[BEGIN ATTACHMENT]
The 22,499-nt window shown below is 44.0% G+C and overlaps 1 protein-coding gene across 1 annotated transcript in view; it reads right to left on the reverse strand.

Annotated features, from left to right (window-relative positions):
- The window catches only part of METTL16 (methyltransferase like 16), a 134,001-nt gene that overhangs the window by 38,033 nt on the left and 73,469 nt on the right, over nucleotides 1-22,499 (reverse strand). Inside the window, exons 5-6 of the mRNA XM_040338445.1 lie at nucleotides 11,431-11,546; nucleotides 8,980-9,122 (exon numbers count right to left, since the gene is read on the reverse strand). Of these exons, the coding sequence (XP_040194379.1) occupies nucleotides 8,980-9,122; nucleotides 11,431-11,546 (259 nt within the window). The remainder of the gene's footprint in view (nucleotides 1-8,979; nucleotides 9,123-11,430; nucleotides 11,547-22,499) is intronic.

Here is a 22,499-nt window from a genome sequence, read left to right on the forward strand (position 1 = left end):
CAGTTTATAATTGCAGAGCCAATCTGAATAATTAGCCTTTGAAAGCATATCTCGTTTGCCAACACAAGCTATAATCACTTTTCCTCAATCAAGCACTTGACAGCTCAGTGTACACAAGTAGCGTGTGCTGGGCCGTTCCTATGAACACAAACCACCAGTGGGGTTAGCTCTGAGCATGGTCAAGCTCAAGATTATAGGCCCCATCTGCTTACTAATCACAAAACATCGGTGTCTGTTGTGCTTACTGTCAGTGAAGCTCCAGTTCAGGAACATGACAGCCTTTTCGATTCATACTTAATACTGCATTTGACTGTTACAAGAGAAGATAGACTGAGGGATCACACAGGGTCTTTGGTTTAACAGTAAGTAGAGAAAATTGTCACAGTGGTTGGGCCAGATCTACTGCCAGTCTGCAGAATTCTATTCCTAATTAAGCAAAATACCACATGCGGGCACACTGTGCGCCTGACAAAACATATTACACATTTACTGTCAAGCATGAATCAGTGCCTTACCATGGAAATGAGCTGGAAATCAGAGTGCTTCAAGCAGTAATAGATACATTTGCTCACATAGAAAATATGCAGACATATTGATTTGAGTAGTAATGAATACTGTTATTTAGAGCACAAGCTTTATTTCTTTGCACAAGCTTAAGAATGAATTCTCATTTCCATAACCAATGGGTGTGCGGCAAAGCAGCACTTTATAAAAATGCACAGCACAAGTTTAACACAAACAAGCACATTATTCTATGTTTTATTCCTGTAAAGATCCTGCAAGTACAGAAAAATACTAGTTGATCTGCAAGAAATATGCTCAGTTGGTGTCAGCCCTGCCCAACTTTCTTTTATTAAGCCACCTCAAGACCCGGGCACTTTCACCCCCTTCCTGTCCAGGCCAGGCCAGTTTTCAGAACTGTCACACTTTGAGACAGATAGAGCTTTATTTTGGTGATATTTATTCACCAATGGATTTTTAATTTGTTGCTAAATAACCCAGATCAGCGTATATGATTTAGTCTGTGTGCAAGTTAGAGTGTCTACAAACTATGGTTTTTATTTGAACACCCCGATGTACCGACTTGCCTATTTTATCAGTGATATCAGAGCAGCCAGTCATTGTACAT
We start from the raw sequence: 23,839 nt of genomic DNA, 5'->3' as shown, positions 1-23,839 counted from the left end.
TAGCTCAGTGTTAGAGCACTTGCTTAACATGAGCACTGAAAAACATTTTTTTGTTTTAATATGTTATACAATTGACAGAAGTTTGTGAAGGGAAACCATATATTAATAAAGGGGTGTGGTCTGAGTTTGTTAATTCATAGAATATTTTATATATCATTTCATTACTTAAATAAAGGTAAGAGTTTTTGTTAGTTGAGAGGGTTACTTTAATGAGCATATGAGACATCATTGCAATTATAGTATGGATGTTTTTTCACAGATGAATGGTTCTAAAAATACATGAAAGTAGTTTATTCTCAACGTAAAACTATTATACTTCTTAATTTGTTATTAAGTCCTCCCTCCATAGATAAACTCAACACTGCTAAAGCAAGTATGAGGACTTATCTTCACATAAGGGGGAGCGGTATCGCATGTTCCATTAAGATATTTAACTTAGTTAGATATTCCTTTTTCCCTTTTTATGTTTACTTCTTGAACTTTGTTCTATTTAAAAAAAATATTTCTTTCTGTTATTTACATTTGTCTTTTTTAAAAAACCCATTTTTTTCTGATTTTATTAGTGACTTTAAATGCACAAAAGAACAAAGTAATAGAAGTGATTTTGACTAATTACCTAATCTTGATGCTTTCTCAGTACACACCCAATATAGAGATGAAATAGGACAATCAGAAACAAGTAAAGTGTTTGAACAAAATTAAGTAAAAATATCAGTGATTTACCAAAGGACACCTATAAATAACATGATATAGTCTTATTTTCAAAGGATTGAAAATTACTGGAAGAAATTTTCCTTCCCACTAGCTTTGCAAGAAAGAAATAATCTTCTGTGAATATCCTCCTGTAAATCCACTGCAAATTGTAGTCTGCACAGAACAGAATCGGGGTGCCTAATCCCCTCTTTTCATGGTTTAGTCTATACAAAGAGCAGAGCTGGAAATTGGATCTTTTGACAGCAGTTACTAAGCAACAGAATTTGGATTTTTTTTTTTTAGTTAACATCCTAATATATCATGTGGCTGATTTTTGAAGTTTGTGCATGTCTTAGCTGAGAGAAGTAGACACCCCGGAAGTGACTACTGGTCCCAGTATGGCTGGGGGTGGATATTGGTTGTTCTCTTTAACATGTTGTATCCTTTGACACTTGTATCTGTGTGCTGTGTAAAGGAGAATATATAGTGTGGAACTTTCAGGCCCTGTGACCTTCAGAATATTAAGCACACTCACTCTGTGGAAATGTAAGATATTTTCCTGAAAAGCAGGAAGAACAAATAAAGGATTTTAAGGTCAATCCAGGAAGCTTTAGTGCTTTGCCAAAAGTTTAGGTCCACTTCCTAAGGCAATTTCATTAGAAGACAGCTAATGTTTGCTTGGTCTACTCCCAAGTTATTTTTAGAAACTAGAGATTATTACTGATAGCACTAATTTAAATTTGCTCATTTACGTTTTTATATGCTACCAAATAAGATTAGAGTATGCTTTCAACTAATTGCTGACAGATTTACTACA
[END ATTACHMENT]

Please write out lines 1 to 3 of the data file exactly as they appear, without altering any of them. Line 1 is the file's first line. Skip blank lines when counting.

The 22,499-nt window shown below is 44.0% G+C and overlaps 1 protein-coding gene across 1 annotated transcript in view; it reads right to left on the reverse strand.

Annotated features, from left to right (window-relative positions):
- The window catches only part of METTL16 (methyltransferase like 16), a 134,001-nt gene that overhangs the window by 38,033 nt on the left and 73,469 nt on the right, over nucleotides 1-22,499 (reverse strand). Inside the window, exons 5-6 of the mRNA XM_040338445.1 lie at nucleotides 11,431-11,546; nucleotides 8,980-9,122 (exon numbers count right to left, since the gene is read on the reverse strand). Of these exons, the coding sequence (XP_040194379.1) occupies nucleotides 8,980-9,122; nucleotides 11,431-11,546 (259 nt within the window). The remainder of the gene's footprint in view (nucleotides 1-8,979; nucleotides 9,123-11,430; nucleotides 11,547-22,499) is intronic.